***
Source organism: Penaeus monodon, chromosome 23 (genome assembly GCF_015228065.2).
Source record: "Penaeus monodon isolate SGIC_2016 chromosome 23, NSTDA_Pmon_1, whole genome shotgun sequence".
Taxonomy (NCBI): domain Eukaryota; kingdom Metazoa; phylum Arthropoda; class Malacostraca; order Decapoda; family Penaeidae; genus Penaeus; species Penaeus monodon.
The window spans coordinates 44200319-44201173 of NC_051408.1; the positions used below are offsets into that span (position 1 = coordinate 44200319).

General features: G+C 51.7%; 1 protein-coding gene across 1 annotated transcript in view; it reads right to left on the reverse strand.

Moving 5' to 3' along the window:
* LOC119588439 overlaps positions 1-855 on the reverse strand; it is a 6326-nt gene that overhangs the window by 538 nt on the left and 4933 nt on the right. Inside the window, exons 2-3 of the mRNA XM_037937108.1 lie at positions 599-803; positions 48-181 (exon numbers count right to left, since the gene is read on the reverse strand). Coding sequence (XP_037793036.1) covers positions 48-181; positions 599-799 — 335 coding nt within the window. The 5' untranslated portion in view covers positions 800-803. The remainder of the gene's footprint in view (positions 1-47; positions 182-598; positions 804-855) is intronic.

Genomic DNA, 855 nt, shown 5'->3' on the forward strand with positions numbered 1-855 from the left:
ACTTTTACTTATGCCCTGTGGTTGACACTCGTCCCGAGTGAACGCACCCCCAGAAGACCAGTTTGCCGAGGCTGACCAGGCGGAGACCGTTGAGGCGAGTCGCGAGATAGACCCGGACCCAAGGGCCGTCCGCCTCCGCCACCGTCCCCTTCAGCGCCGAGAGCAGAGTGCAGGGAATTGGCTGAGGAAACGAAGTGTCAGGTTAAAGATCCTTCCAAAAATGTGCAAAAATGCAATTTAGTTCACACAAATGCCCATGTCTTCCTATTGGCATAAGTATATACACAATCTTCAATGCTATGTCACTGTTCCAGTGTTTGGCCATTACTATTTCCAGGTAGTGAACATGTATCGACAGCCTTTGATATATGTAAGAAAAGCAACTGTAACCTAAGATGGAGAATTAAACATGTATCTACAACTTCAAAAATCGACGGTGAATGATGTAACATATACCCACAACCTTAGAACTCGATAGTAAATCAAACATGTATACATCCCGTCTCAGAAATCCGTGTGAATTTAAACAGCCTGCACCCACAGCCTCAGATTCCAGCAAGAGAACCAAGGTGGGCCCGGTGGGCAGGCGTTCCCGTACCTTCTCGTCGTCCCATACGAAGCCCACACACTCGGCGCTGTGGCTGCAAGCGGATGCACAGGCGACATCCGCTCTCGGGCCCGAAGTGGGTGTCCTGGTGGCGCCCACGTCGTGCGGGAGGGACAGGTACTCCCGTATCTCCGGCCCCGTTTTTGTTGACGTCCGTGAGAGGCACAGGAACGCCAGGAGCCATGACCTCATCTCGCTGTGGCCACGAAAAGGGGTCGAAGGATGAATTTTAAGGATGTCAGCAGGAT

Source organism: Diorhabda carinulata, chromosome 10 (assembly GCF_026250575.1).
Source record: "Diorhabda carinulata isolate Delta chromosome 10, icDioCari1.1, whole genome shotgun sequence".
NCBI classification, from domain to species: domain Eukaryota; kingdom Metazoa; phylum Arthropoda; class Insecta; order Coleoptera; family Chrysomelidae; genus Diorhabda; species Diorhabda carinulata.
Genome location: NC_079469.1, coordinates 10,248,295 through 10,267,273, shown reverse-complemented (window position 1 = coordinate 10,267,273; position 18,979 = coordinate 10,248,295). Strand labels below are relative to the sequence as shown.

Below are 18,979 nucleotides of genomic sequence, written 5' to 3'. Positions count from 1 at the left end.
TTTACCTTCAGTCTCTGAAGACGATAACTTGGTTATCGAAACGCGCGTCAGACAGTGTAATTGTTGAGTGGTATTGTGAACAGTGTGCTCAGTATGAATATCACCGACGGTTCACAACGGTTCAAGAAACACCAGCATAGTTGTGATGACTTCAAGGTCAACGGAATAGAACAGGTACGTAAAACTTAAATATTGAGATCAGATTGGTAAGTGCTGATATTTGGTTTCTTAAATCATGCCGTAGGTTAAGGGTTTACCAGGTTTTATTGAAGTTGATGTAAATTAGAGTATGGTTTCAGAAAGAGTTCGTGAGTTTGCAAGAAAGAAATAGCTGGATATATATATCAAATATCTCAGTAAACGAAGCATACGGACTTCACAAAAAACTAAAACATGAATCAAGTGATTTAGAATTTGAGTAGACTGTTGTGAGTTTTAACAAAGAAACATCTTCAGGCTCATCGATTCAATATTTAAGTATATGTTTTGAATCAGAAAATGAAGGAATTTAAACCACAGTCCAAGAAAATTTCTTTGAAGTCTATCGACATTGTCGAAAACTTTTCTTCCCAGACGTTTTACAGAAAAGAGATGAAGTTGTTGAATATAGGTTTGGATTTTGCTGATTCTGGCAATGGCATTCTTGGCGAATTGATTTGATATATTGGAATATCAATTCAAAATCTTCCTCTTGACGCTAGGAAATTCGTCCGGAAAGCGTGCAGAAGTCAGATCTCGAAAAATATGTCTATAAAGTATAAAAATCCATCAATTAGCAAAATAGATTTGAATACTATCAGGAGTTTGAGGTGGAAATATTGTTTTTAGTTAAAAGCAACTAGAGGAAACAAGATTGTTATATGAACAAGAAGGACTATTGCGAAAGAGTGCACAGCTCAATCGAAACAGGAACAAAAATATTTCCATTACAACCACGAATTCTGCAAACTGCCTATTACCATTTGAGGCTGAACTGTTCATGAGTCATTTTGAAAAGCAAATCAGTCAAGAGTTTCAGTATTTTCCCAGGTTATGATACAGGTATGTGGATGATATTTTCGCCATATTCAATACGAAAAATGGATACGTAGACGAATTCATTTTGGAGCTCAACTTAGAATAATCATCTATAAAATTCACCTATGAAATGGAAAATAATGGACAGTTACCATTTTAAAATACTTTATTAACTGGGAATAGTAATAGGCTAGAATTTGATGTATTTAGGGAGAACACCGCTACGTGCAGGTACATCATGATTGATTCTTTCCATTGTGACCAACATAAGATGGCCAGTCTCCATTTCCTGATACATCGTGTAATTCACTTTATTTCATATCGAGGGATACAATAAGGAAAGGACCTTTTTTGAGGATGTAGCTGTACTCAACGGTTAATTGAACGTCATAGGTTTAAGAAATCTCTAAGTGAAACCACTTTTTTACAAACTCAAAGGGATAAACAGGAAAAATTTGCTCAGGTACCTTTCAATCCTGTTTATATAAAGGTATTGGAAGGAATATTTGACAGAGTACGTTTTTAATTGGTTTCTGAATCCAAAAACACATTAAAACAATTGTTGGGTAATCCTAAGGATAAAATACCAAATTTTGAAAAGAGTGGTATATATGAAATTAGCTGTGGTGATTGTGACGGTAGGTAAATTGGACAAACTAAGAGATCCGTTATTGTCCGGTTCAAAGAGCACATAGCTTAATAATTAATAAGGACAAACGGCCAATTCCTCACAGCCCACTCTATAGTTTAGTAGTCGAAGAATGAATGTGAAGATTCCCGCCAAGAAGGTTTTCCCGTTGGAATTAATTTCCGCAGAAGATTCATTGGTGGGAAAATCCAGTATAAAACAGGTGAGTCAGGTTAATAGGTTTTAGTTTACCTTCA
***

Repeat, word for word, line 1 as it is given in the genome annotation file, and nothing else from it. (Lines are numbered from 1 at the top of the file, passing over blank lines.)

Source organism: Penaeus monodon, chromosome 23 (genome assembly GCF_015228065.2).